perplexed Senior Couple with a Laptop Computer

(CREATISTA/iStockPhoto)

Well, somebody certainly wants to think of the children cripple South Carolina’s computer sales market, because state representative Bill Chumley has just filed a bill that would require all computers purchased in South Carolina to be fitted with porn blockers so their owners could not access pornography or “obscene” content.

Representative Chumley must have watched Footloose one too many times and thought, “Wow, that Reverend was such a forward-thinking leader! Banning dancing. What genius!”

He might think he’s fighting obscenity, or human trafficking, or indecency, but all his bill would really do is make it so that nobody would buy a computer in South Carolina. Anyone who has ever been a corporate employee knows how annoying it is to use a computer outfitted with porn blockers, even if one isn’t looking for porn. Porn blockers get set off by the wrong stuff all the time. The blockers at my old office wouldn’t let me shop for tights or lingerie, which was inconvenient because I was writing about fashion at the time. It also got twitchy around the word “cosplay.”

And even aside from the “porn blockers block things that aren’t porn” issue, porn blockers block porn, and porn is legal.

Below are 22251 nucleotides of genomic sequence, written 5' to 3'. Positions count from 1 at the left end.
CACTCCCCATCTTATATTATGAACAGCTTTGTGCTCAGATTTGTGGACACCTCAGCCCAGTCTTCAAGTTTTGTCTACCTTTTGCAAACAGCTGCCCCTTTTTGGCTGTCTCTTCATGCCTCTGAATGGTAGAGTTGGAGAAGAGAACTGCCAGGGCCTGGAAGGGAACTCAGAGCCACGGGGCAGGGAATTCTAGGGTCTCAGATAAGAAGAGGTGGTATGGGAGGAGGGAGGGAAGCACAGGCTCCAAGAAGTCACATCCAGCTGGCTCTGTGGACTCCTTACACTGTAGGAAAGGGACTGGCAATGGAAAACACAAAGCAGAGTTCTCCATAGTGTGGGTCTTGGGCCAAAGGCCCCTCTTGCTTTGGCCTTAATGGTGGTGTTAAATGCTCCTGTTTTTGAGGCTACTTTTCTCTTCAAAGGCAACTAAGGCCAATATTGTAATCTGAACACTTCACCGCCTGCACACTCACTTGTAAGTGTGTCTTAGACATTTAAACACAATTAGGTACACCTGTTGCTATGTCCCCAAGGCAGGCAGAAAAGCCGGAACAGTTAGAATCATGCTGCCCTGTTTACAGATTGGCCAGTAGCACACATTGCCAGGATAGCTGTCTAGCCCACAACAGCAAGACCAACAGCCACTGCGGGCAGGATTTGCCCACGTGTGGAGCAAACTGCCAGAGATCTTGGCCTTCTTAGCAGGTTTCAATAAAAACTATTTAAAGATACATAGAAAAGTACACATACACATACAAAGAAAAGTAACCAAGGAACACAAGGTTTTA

According to the Charlotte Observer, the proposal wold fine manufacturers that sold devices without porn blockers, or manufacturers could pay $20 per device to “opt out” of the porn-blocker rule and just sell a normal product. A person who bought a porn-blocked computer would also be allowed to have the porn blocker removed by paying $20 and submitting proof of age, but honestly, that’s just going to be embarrassing.

“Hi, um, I’d like to remove the … blockers from this computer.”

I’m pretty sure avoiding awkward conversations like that is why everyone likes the Internet for porn better than other options.

On the plus side, this legislation could lead to a big uptick in people learning how to build their own computers.

Chumley’s plan has been referred to the House Judiciary Committee, but one expects it won’t get far. Nobody’s going to want to have this law getting all up in their business.